Hindi idioms

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#1 Jan 4th, 2011, 02:18
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#1
While reading, I've encountered these idioms, which I can't understand at all.

I'd be very grateful if any Hindi speaker here could clarify their meaning to me (I've put the idioms in bold font):

'मियाँ की दौड़ मस्जिद तक' के अनुसार उनके लिए यही बहुत था-इसे ही वे पर्याप्त समझते थे


मगर प्राय: सबके-सब 'लिख लोढ़ा, पढ़ पत्थर' थे

Thanks
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#2 Jan 4th, 2011, 03:10
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#2
Quote:
Originally Posted by shreder View Post While reading, I've encountered these idioms, which I can't understand at all.

I'd be very grateful if any Hindi speaker here could clarify their meaning to me (I've put the idioms in bold font):

'मियाँ की दौड़ मस्जिद तक'


Thanks
It means that a person (मियाँ) with limited goals focuses on his narrow and confined world (मस्जिद). He knows not anything beyond that goal ( दौड़ मस्जिद तक) .
#3 Jan 4th, 2011, 03:35
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Thanks
#4 Jan 4th, 2011, 04:29
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#4
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Originally Posted by shreder View Post मगर प्राय: सबके-सब 'लिख लोढ़ा, पढ़ पत्थर' थे
I don't remember having heard this one before but I like the sound of it. I presume it has something to do with a lorha being a worked piece of stone. Could you give me the source? It has a very 1920s or 1930s sound about it. Also the previous quote with its "semi-tadbhav" paryaas has a very Premchandish look about it.
#5 Jan 4th, 2011, 04:50
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#5
It is taken from Swami Sahajanand's autobiography - "mera jeevan sangharsh".
#6 Jan 4th, 2011, 05:49
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Originally Posted by Golghar View Post I don't remember having heard this one before but I like the sound of it.
Neither have I, but then my grasp of language is not as deep as others
#7 Jan 4th, 2011, 06:23
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#7
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Originally Posted by shreder View Post It is taken from Swami Sahajanand's autobiography - "mera jeevan sangharsh".
Put into Bhojpuri (after all Sahajanand's mother tongue) it becomes "likhile lorhi parhile pathri" and I would take that to mean a misundertanding or a failure of communication. Pathri actually means stone tray or slab (sil in Hindi) and lorhi/lorha is the grinding stone.
#8 Jan 4th, 2011, 09:29
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#8
mostly we pray when the days are unhappy
If a pray is done during happy days there will be no unhappy days...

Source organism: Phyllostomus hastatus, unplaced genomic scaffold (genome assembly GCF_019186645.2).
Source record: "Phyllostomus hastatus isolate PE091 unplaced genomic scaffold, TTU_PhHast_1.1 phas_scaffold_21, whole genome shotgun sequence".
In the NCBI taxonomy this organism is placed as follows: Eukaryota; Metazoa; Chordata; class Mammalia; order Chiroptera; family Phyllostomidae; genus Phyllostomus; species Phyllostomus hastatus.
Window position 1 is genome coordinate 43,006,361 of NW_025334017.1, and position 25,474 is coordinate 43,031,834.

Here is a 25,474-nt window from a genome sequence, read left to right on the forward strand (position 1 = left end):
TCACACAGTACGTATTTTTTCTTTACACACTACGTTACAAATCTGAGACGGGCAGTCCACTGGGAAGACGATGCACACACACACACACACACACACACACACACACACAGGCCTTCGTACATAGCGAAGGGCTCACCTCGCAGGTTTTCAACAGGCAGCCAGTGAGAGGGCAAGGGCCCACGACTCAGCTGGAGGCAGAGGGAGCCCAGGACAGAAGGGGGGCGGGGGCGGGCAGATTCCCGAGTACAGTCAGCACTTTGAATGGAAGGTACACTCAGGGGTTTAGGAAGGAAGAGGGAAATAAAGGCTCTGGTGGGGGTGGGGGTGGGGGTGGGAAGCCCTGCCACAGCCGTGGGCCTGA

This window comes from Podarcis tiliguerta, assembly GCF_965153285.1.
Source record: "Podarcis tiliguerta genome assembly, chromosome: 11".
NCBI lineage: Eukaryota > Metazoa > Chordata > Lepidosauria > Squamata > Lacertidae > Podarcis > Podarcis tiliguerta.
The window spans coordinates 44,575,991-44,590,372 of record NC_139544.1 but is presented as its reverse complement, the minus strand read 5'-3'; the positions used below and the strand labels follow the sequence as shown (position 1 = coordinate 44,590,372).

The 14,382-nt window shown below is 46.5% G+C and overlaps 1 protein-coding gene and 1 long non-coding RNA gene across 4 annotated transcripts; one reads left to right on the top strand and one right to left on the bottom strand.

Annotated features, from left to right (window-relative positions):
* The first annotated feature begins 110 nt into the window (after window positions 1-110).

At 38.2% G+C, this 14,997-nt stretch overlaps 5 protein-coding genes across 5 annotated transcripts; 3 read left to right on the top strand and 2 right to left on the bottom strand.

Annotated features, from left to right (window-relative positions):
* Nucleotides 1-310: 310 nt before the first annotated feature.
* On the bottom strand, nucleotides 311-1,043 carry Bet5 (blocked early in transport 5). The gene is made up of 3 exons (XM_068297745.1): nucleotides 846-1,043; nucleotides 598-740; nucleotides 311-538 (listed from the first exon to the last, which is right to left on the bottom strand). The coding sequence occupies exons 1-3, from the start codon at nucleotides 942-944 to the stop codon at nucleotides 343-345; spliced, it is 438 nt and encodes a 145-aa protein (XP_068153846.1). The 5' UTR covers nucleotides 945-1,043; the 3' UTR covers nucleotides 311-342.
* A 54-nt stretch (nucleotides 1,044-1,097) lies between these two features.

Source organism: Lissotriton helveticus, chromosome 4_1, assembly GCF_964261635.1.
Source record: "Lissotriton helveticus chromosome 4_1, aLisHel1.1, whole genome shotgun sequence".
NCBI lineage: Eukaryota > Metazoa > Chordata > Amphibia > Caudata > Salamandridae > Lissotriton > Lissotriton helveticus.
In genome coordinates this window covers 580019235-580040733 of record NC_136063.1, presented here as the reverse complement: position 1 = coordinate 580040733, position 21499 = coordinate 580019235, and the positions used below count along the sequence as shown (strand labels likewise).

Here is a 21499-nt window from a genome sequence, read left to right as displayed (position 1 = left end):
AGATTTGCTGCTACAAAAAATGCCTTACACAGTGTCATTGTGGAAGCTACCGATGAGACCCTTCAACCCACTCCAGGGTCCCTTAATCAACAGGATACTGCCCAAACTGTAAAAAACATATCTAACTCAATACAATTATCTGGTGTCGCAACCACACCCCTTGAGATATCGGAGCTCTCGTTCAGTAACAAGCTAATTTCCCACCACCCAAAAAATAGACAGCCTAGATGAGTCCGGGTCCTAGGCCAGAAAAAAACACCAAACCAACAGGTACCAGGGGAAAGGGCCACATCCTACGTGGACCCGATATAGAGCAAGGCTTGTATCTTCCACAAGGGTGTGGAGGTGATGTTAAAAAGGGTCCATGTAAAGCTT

#9 Jan 4th, 2011, 09:57
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#9
I think that second phrase means 'illiterate' or 'ignorant'
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This is computer generated drivel. No signature is required.
#10 Jan 4th, 2011, 12:21
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Thanks everyone.
#11 Feb 25th, 2011, 14:15
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Hi, I've another question that I'd love to get an answer to.
What is the logic behind the idiom: नौ दो ग्यारह होना

I know it means "to escape", "to slip away", but I don't understand the logical leap from the literal meaning to the idiomatic meaning of the phrase.
#12 Feb 25th, 2011, 19:59
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#12
Could you please write these in the Roman script too? For some of us unfortunate ones the unicode doesn't work. All I see is a series of ????????. Thanks.
#13 Feb 25th, 2011, 20:24
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#13
.


Quote:
Originally Posted by suricate View Post Could you please write these in the Roman script too? For some of us unfortunate ones the unicode doesn't work. All I see is a series of ????????. Thanks.
shreder is looking for meaning of Nau Do Gyarah (9 2 11)
#14 Feb 25th, 2011, 20:27
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#14
मियाँ की दौड़ मस्जिद तक (Miyan ki daud masjid tak) was first used in mughal times, for the trader peoples, not inducing them in local politics, then it was used in early British time, for "Babus" as they don't think anything else then the work assigned to them.
Literally it means working or thinking within limited focus, not thinking anything beyond that.
लिख लोढ़ा, पढ़ पत्थर (Likh Lodha padh pathhar)was said by perhaps by kabir. it was said to differentiate a person being educated and a person be knowledgeable in Hindi शिक्षित और ज्ञानी.
Literally it means be knowledgeable instead of being just educated, because even after being educated, if you don't have open mind and not adaptive of change you are just like लोढ़ा और पत्थर just stone.
#15 Feb 25th, 2011, 20:55
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#15
Wow that's a very detailed explanation. Thanks a lot.
I should post in this thread more often.
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